We expect Eternal Witness to shrug off its reprinting. Currently, Eternal Witness is in 56,256 decks which is 42% of all registered Green decks. If a card with those sort of numbers can shrug off repeated reprintings, do we expect other cards to be able to do the same? Let’s look at some artifacts about to be reprinted and see what their numbers look like.

A 6,992 decks which is about 2.5% of all decks, I don’t think this has the chops to get back up in price. It was a scarcity-based price, antagonized by repeated failures to reprint it. Eternal Witness is in about 8 times as many decks as this. The good news is this being printed at rare and overlooked by everyone who doesn’t play EDH means this will probably tank very hard. It’s going to recover a bit and that means if you buy at its floor you will make money. It would be a little too simplistic to say this will recover an eighth of its value if Eternal Witness recovers all of its value, but considering this likely tanks to a few bucks, I think an eighth of its peak price of about $64 isn’t too shabby. I don’t have as much faith in this recovering, which is why we looked at numbers.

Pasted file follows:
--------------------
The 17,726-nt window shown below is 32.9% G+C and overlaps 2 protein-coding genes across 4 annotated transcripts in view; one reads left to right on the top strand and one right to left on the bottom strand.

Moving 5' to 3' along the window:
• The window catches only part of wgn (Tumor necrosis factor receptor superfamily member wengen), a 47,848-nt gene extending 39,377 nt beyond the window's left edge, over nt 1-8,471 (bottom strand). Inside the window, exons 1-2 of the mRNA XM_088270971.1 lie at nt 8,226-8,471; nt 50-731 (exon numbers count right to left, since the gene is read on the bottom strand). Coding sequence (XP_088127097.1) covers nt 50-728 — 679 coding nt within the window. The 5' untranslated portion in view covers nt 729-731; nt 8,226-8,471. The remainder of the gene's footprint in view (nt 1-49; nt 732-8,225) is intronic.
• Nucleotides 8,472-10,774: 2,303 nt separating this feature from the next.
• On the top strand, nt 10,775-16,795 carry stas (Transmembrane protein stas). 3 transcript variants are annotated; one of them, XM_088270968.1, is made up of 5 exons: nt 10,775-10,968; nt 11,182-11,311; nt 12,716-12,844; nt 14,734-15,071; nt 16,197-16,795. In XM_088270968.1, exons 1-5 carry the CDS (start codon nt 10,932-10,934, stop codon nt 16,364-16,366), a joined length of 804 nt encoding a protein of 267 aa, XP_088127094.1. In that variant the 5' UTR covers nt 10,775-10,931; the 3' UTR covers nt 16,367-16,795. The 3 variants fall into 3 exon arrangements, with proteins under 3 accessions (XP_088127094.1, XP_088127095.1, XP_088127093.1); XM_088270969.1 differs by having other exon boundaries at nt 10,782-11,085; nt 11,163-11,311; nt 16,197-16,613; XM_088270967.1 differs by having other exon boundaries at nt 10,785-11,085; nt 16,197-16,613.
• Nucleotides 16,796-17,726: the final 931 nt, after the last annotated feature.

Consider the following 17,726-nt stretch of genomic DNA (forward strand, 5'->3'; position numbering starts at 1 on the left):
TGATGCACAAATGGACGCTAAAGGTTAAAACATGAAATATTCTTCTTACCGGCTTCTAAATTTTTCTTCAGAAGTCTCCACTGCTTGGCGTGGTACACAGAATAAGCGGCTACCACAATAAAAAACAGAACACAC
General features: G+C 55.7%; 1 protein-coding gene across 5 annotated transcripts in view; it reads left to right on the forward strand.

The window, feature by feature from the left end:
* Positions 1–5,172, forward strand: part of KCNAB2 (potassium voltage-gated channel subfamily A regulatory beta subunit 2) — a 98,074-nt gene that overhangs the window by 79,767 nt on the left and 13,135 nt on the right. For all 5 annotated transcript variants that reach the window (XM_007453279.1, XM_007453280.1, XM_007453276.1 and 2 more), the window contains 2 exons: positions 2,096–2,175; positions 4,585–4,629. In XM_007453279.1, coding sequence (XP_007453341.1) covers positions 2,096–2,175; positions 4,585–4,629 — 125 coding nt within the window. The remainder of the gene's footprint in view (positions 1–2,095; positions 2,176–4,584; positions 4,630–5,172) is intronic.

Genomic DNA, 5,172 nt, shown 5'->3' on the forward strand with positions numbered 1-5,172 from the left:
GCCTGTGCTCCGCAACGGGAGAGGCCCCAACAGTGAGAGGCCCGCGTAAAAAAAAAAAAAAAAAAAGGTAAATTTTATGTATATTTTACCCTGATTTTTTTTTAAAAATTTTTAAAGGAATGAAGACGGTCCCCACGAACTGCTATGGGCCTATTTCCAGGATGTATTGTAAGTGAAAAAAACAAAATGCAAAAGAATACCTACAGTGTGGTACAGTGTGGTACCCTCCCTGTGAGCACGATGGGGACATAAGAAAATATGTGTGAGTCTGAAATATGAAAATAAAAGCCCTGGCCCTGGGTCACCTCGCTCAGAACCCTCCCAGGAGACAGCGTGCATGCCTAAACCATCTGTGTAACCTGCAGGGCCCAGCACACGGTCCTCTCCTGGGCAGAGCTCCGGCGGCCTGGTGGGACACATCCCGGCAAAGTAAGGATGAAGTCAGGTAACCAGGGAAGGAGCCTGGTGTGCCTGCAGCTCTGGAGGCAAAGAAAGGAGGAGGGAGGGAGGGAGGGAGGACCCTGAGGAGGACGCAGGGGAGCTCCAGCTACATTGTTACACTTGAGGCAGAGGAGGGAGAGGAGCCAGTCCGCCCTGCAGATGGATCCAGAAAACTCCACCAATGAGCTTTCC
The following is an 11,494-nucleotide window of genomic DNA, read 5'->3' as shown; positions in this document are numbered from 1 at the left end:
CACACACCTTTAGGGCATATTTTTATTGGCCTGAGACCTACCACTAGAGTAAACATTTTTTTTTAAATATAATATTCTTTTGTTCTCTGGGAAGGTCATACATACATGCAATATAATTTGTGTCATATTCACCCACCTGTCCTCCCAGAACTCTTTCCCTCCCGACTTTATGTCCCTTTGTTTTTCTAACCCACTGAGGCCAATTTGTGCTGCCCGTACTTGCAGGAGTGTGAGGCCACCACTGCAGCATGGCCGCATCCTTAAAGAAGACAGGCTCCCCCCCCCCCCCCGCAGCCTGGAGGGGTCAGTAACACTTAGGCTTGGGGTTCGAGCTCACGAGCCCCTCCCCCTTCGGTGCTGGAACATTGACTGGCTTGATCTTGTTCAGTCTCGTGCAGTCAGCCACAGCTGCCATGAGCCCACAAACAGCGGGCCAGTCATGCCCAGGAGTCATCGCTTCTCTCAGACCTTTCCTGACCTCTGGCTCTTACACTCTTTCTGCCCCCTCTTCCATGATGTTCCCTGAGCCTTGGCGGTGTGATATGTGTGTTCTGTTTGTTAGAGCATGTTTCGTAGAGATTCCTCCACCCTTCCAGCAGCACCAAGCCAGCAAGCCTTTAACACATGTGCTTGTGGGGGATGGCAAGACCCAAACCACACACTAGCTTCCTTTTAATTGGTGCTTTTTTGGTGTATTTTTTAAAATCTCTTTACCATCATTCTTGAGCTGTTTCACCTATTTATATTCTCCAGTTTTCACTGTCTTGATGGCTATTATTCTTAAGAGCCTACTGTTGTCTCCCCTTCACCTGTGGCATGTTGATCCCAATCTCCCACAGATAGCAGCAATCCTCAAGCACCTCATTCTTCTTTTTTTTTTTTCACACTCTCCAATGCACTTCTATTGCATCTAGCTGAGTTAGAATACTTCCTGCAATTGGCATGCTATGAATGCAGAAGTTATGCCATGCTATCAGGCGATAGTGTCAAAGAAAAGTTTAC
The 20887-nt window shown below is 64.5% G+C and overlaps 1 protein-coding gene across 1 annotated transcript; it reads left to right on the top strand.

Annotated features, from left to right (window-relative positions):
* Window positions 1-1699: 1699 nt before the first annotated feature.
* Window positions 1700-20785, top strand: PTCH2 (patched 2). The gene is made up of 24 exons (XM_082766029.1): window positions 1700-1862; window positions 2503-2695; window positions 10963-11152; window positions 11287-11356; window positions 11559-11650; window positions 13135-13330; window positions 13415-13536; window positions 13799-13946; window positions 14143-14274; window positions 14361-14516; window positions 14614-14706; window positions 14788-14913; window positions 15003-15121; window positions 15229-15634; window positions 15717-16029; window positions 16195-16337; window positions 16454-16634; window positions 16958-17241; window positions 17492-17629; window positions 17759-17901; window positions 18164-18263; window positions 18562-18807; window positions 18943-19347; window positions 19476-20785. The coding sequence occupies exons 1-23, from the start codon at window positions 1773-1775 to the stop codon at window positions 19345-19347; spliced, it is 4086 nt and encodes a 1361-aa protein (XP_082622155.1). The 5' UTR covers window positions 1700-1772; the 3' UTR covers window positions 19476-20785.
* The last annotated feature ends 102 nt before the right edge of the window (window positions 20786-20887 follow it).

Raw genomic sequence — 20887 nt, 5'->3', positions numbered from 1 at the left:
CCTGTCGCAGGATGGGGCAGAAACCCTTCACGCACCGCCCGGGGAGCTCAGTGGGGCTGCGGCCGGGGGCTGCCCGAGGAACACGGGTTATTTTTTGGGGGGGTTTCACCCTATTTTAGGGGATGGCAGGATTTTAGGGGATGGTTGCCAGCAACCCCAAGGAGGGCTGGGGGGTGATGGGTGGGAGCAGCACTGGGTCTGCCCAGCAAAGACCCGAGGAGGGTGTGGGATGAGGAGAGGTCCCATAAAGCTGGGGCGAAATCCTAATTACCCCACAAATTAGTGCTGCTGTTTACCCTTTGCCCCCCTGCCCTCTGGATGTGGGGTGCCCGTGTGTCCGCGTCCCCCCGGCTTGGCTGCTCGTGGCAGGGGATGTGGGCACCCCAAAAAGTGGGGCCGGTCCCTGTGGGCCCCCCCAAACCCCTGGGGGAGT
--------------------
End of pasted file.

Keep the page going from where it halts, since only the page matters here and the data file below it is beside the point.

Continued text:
Meanwhile this bad boy is sitting at 23,651 decks which is 8% of all decks. I also think if this price tanks, there will be some discovered demand as a lot of players balked at paying $30 for a mana rock. I think this could be a decent buy when it tanks, and being reprinted at mythic in a very limited set bodes well for its recovery chances. I am much more optimistic about this recovering. I’ll still buy Phyrexian Altars for days because I want them in most decks, but this seems like a better investment.

9,363 decks, or about 3%, coupled with its play in other formats is nothing to sniff at, but repeated printings and a printing at non-mythic rare make me think this has limited recovery prospects. I’m not as excited about this as I am other cards.